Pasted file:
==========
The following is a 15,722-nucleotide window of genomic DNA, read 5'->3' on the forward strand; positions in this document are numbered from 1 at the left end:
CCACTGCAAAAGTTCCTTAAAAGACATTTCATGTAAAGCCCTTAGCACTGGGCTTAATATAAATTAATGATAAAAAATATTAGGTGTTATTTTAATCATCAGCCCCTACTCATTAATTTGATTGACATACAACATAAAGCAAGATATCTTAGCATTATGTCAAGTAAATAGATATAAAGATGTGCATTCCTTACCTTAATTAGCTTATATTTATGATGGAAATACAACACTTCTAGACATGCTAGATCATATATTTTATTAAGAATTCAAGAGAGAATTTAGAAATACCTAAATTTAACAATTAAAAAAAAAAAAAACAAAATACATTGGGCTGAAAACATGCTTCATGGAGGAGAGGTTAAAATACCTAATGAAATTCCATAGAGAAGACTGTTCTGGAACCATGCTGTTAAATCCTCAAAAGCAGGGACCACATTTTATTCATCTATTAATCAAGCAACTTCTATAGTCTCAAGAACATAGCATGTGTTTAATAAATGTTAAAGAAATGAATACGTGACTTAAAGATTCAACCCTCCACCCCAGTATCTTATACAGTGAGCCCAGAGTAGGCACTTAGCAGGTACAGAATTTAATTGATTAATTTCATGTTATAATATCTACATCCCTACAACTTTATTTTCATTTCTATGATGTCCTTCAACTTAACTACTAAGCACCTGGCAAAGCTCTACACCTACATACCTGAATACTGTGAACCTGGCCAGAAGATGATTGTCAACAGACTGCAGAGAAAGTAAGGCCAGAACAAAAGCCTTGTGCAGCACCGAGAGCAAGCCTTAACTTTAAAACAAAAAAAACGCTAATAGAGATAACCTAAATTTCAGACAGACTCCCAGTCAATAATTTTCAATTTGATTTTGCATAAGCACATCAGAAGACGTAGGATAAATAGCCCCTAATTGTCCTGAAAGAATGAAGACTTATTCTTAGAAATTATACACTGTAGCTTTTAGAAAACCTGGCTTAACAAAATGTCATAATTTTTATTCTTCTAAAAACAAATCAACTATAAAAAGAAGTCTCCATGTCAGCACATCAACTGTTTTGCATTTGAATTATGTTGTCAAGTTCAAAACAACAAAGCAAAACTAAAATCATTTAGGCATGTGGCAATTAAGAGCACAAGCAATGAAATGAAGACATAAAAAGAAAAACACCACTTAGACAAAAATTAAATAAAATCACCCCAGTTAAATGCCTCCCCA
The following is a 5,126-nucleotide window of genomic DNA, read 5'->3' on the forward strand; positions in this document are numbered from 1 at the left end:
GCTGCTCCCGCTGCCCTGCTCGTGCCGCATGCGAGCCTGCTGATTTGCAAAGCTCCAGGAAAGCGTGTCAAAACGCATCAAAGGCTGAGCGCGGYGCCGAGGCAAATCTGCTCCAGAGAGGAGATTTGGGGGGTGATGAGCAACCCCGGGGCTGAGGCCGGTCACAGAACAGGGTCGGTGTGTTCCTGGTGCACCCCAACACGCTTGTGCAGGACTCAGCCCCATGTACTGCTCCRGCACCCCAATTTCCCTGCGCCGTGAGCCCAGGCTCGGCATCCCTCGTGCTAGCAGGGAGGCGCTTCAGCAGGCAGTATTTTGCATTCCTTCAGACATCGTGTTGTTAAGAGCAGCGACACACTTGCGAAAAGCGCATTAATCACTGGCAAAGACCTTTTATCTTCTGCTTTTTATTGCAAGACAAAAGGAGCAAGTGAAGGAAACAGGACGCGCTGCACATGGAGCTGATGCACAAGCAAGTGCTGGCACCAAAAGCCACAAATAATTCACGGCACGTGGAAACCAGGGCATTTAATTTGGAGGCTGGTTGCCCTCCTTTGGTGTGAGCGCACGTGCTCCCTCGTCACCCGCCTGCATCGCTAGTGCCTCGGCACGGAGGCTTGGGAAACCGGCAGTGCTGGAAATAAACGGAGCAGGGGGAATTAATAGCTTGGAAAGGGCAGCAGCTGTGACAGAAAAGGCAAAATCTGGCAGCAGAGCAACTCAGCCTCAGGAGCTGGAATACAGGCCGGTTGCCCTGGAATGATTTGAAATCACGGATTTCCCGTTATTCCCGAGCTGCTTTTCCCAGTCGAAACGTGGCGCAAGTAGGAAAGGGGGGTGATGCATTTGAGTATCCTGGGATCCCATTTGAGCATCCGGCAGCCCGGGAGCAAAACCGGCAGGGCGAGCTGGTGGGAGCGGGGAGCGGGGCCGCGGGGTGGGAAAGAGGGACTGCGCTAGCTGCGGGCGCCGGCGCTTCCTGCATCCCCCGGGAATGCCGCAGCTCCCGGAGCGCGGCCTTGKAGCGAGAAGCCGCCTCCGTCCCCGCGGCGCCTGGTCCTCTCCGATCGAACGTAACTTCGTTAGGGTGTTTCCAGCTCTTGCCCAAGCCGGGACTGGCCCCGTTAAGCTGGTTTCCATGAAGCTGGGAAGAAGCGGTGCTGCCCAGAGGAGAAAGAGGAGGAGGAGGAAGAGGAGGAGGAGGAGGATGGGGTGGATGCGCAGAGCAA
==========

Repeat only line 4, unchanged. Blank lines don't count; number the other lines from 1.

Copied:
GCTGCTCCCGCTGCCCTGCTCGTGCCGCATGCGAGCCTGCTGATTTGCAAAGCTCCAGGAAAGCGTGTCAAAACGCATCAAAGGCTGAGCGCGGYGCCGAGGCAAATCTGCTCCAGAGAGGAGATTTGGGGGGTGATGAGCAACCCCGGGGCTGAGGCCGGTCACAGAACAGGGTCGGTGTGTTCCTGGTGCACCCCAACACGCTTGTGCAGGACTCAGCCCCATGTACTGCTCCRGCACCCCAATTTCCCTGCGCCGTGAGCCCAGGCTCGGCATCCCTCGTGCTAGCAGGGAGGCGCTTCAGCAGGCAGTATTTTGCATTCCTTCAGACATCGTGTTGTTAAGAGCAGCGACACACTTGCGAAAAGCGCATTAATCACTGGCAAAGACCTTTTATCTTCTGCTTTTTATTGCAAGACAAAAGGAGCAAGTGAAGGAAACAGGACGCGCTGCACATGGAGCTGATGCACAAGCAAGTGCTGGCACCAAAAGCCACAAATAATTCACGGCACGTGGAAACCAGGGCATTTAATTTGGAGGCTGGTTGCCCTCCTTTGGTGTGAGCGCACGTGCTCCCTCGTCACCCGCCTGCATCGCTAGTGCCTCGGCACGGAGGCTTGGGAAACCGGCAGTGCTGGAAATAAACGGAGCAGGGGGAATTAATAGCTTGGAAAGGGCAGCAGCTGTGACAGAAAAGGCAAAATCTGGCAGCAGAGCAACTCAGCCTCAGGAGCTGGAATACAGGCCGGTTGCCCTGGAATGATTTGAAATCACGGATTTCCCGTTATTCCCGAGCTGCTTTTCCCAGTCGAAACGTGGCGCAAGTAGGAAAGGGGGGTGATGCATTTGAGTATCCTGGGATCCCATTTGAGCATCCGGCAGCCCGGGAGCAAAACCGGCAGGGCGAGCTGGTGGGAGCGGGGAGCGGGGCCGCGGGGTGGGAAAGAGGGACTGCGCTAGCTGCGGGCGCCGGCGCTTCCTGCATCCCCCGGGAATGCCGCAGCTCCCGGAGCGCGGCCTTGKAGCGAGAAGCCGCCTCCGTCCCCGCGGCGCCTGGTCCTCTCCGATCGAACGTAACTTCGTTAGGGTGTTTCCAGCTCTTGCCCAAGCCGGGACTGGCCCCGTTAAGCTGGTTTCCATGAAGCTGGGAAGAAGCGGTGCTGCCCAGAGGAGAAAGAGGAGGAGGAGGAAGAGGAGGAGGAGGAGGATGGGGTGGATGCGCAGAGCAA